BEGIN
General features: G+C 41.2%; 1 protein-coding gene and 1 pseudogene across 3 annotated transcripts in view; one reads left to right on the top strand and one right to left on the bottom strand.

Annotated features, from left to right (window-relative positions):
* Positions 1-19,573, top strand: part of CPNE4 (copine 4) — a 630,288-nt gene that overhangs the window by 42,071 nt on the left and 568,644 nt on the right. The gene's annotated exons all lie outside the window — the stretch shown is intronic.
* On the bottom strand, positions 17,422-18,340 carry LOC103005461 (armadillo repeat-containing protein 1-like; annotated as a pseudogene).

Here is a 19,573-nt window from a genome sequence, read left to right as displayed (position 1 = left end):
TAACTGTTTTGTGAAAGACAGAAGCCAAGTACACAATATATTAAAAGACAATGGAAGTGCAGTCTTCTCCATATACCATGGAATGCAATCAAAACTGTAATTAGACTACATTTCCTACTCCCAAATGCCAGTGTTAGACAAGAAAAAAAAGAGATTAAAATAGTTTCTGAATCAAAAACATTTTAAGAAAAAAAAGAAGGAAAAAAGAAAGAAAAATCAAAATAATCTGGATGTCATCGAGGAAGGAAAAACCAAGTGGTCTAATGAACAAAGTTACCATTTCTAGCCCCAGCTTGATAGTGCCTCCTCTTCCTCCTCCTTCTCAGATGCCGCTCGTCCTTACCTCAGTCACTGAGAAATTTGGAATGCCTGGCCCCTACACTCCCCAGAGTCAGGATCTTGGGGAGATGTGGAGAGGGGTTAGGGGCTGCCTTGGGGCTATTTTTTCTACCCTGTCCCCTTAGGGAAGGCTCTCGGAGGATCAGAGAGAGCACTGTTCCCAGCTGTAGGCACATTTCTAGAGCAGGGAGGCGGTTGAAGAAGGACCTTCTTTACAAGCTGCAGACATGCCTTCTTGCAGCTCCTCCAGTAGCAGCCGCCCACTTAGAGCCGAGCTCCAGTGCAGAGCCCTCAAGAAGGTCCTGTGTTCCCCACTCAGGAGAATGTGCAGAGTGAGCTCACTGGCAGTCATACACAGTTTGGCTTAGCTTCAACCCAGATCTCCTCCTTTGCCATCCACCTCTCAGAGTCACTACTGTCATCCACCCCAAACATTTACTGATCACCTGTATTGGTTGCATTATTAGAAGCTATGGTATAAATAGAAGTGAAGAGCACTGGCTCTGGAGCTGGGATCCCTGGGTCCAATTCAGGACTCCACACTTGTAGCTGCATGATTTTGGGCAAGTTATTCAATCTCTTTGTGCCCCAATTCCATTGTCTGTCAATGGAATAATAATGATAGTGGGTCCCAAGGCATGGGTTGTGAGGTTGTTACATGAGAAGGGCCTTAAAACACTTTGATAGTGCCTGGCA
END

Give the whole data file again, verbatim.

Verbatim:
General features: G+C 41.2%; 1 protein-coding gene and 1 pseudogene across 3 annotated transcripts in view; one reads left to right on the top strand and one right to left on the bottom strand.

Annotated features, from left to right (window-relative positions):
* Positions 1-19,573, top strand: part of CPNE4 (copine 4) — a 630,288-nt gene that overhangs the window by 42,071 nt on the left and 568,644 nt on the right. The gene's annotated exons all lie outside the window — the stretch shown is intronic.
* On the bottom strand, positions 17,422-18,340 carry LOC103005461 (armadillo repeat-containing protein 1-like; annotated as a pseudogene).

Here is a 19,573-nt window from a genome sequence, read left to right as displayed (position 1 = left end):
TAACTGTTTTGTGAAAGACAGAAGCCAAGTACACAATATATTAAAAGACAATGGAAGTGCAGTCTTCTCCATATACCATGGAATGCAATCAAAACTGTAATTAGACTACATTTCCTACTCCCAAATGCCAGTGTTAGACAAGAAAAAAAAGAGATTAAAATAGTTTCTGAATCAAAAACATTTTAAGAAAAAAAAGAAGGAAAAAAGAAAGAAAAATCAAAATAATCTGGATGTCATCGAGGAAGGAAAAACCAAGTGGTCTAATGAACAAAGTTACCATTTCTAGCCCCAGCTTGATAGTGCCTCCTCTTCCTCCTCCTTCTCAGATGCCGCTCGTCCTTACCTCAGTCACTGAGAAATTTGGAATGCCTGGCCCCTACACTCCCCAGAGTCAGGATCTTGGGGAGATGTGGAGAGGGGTTAGGGGCTGCCTTGGGGCTATTTTTTCTACCCTGTCCCCTTAGGGAAGGCTCTCGGAGGATCAGAGAGAGCACTGTTCCCAGCTGTAGGCACATTTCTAGAGCAGGGAGGCGGTTGAAGAAGGACCTTCTTTACAAGCTGCAGACATGCCTTCTTGCAGCTCCTCCAGTAGCAGCCGCCCACTTAGAGCCGAGCTCCAGTGCAGAGCCCTCAAGAAGGTCCTGTGTTCCCCACTCAGGAGAATGTGCAGAGTGAGCTCACTGGCAGTCATACACAGTTTGGCTTAGCTTCAACCCAGATCTCCTCCTTTGCCATCCACCTCTCAGAGTCACTACTGTCATCCACCCCAAACATTTACTGATCACCTGTATTGGTTGCATTATTAGAAGCTATGGTATAAATAGAAGTGAAGAGCACTGGCTCTGGAGCTGGGATCCCTGGGTCCAATTCAGGACTCCACACTTGTAGCTGCATGATTTTGGGCAAGTTATTCAATCTCTTTGTGCCCCAATTCCATTGTCTGTCAATGGAATAATAATGATAGTGGGTCCCAAGGCATGGGTTGTGAGGTTGTTACATGAGAAGGGCCTTAAAACACTTTGATAGTGCCTGGCA